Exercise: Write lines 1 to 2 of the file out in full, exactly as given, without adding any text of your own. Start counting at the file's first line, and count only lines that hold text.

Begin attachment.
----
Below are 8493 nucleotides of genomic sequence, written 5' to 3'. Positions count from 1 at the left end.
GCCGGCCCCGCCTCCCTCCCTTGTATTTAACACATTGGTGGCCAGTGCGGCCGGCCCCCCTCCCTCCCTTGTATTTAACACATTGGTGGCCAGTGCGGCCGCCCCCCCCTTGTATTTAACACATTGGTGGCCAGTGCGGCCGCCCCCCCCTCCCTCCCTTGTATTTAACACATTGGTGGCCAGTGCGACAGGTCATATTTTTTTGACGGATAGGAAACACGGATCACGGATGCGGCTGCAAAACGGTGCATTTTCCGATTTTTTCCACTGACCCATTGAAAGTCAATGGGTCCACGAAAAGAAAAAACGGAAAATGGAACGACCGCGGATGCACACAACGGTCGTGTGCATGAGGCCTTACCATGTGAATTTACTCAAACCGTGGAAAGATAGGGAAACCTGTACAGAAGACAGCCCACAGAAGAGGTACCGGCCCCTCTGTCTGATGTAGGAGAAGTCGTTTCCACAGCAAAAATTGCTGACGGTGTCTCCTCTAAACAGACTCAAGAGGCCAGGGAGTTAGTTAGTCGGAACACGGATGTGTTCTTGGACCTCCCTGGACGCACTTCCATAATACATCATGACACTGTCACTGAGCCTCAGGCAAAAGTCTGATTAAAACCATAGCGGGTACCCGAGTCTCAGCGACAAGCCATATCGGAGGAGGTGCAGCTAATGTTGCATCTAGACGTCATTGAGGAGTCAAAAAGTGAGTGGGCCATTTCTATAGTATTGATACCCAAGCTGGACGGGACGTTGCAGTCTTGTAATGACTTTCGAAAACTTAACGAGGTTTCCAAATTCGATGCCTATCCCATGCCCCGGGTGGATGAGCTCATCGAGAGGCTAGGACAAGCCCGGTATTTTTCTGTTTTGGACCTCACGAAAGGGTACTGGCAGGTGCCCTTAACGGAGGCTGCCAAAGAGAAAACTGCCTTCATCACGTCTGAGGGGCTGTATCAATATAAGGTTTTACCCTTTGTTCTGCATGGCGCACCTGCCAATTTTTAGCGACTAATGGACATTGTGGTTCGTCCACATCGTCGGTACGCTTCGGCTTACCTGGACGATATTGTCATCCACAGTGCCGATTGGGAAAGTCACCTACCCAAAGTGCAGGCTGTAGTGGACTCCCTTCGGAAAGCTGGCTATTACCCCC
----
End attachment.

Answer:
Below are 8493 nucleotides of genomic sequence, written 5' to 3'. Positions count from 1 at the left end.
GCCGGCCCCGCCTCCCTCCCTTGTATTTAACACATTGGTGGCCAGTGCGGCCGGCCCCCCTCCCTCCCTTGTATTTAACACATTGGTGGCCAGTGCGGCCGCCCCCCCCTTGTATTTAACACATTGGTGGCCAGTGCGGCCGCCCCCCCCTCCCTCCCTTGTATTTAACACATTGGTGGCCAGTGCGACAGGTCATATTTTTTTGACGGATAGGAAACACGGATCACGGATGCGGCTGCAAAACGGTGCATTTTCCGATTTTTTCCACTGACCCATTGAAAGTCAATGGGTCCACGAAAAGAAAAAACGGAAAATGGAACGACCGCGGATGCACACAACGGTCGTGTGCATGAGGCCTTACCATGTGAATTTACTCAAACCGTGGAAAGATAGGGAAACCTGTACAGAAGACAGCCCACAGAAGAGGTACCGGCCCCTCTGTCTGATGTAGGAGAAGTCGTTTCCACAGCAAAAATTGCTGACGGTGTCTCCTCTAAACAGACTCAAGAGGCCAGGGAGTTAGTTAGTCGGAACACGGATGTGTTCTTGGACCTCCCTGGACGCACTTCCATAATACATCATGACACTGTCACTGAGCCTCAGGCAAAAGTCTGATTAAAACCATAGCGGGTACCCGAGTCTCAGCGACAAGCCATATCGGAGGAGGTGCAGCTAATGTTGCATCTAGACGTCATTGAGGAGTCAAAAAGTGAGTGGGCCATTTCTATAGTATTGATACCCAAGCTGGACGGGACGTTGCAGTCTTGTAATGACTTTCGAAAACTTAACGAGGTTTCCAAATTCGATGCCTATCCCATGCCCCGGGTGGATGAGCTCATCGAGAGGCTAGGACAAGCCCGGTATTTTTCTGTTTTGGACCTCACGAAAGGGTACTGGCAGGTGCCCTTAACGGAGGCTGCCAAAGAGAAAACTGCCTTCATCACGTCTGAGGGGCTGTATCAATATAAGGTTTTACCCTTTGTTCTGCATGGCGCACCTGCCAATTTTTAGCGACTAATGGACATTGTGGTTCGTCCACATCGTCGGTACGCTTCGGCTTACCTGGACGATATTGTCATCCACAGTGCCGATTGGGAAAGTCACCTACCCAAAGTGCAGGCTGTAGTGGACTCCCTTCGGAAAGCTGGCTATTACCCCC